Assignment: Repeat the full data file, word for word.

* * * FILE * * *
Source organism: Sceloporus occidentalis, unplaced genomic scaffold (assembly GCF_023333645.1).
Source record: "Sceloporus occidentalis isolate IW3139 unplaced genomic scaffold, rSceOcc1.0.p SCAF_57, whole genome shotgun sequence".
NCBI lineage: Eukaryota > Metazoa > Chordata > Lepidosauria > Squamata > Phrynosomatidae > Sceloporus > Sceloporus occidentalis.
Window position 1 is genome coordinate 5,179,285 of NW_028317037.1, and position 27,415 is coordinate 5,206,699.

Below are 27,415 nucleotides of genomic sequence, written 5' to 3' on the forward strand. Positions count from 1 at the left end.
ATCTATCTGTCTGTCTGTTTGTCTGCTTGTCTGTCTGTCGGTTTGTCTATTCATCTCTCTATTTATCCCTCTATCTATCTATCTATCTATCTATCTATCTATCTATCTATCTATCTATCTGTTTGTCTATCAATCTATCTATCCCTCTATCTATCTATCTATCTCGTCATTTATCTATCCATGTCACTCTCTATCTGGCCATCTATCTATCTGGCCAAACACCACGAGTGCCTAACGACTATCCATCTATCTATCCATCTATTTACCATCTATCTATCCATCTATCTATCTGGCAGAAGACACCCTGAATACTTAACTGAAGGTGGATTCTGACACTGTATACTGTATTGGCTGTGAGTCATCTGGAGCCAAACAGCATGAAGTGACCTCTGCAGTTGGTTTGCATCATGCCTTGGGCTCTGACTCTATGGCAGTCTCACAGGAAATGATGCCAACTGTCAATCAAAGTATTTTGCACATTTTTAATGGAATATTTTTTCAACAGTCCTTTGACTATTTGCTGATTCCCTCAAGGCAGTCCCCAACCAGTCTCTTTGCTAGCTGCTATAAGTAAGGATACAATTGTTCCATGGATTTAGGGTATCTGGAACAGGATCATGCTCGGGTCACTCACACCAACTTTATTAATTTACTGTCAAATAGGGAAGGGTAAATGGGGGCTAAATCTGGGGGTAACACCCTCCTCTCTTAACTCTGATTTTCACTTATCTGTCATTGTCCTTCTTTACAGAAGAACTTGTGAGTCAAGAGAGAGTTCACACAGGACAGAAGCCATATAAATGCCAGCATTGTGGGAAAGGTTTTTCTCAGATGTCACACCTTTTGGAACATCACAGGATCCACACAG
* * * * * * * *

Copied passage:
Source organism: Sceloporus occidentalis, unplaced genomic scaffold (assembly GCF_023333645.1).
Source record: "Sceloporus occidentalis isolate IW3139 unplaced genomic scaffold, rSceOcc1.0.p SCAF_57, whole genome shotgun sequence".
NCBI lineage: Eukaryota > Metazoa > Chordata > Lepidosauria > Squamata > Phrynosomatidae > Sceloporus > Sceloporus occidentalis.
Window position 1 is genome coordinate 5,179,285 of NW_028317037.1, and position 27,415 is coordinate 5,206,699.

Below are 27,415 nucleotides of genomic sequence, written 5' to 3' on the forward strand. Positions count from 1 at the left end.
ATCTATCTGTCTGTCTGTTTGTCTGCTTGTCTGTCTGTCGGTTTGTCTATTCATCTCTCTATTTATCCCTCTATCTATCTATCTATCTATCTATCTATCTATCTATCTATCTATCTATCTGTTTGTCTATCAATCTATCTATCCCTCTATCTATCTATCTATCTCGTCATTTATCTATCCATGTCACTCTCTATCTGGCCATCTATCTATCTGGCCAAACACCACGAGTGCCTAACGACTATCCATCTATCTATCCATCTATTTACCATCTATCTATCCATCTATCTATCTGGCAGAAGACACCCTGAATACTTAACTGAAGGTGGATTCTGACACTGTATACTGTATTGGCTGTGAGTCATCTGGAGCCAAACAGCATGAAGTGACCTCTGCAGTTGGTTTGCATCATGCCTTGGGCTCTGACTCTATGGCAGTCTCACAGGAAATGATGCCAACTGTCAATCAAAGTATTTTGCACATTTTTAATGGAATATTTTTTCAACAGTCCTTTGACTATTTGCTGATTCCCTCAAGGCAGTCCCCAACCAGTCTCTTTGCTAGCTGCTATAAGTAAGGATACAATTGTTCCATGGATTTAGGGTATCTGGAACAGGATCATGCTCGGGTCACTCACACCAACTTTATTAATTTACTGTCAAATAGGGAAGGGTAAATGGGGGCTAAATCTGGGGGTAACACCCTCCTCTCTTAACTCTGATTTTCACTTATCTGTCATTGTCCTTCTTTACAGAAGAACTTGTGAGTCAAGAGAGAGTTCACACAGGACAGAAGCCATATAAATGCCAGCATTGTGGGAAAGGTTTTTCTCAGATGTCACACCTTTTGGAACATCACAGGATCCACACAG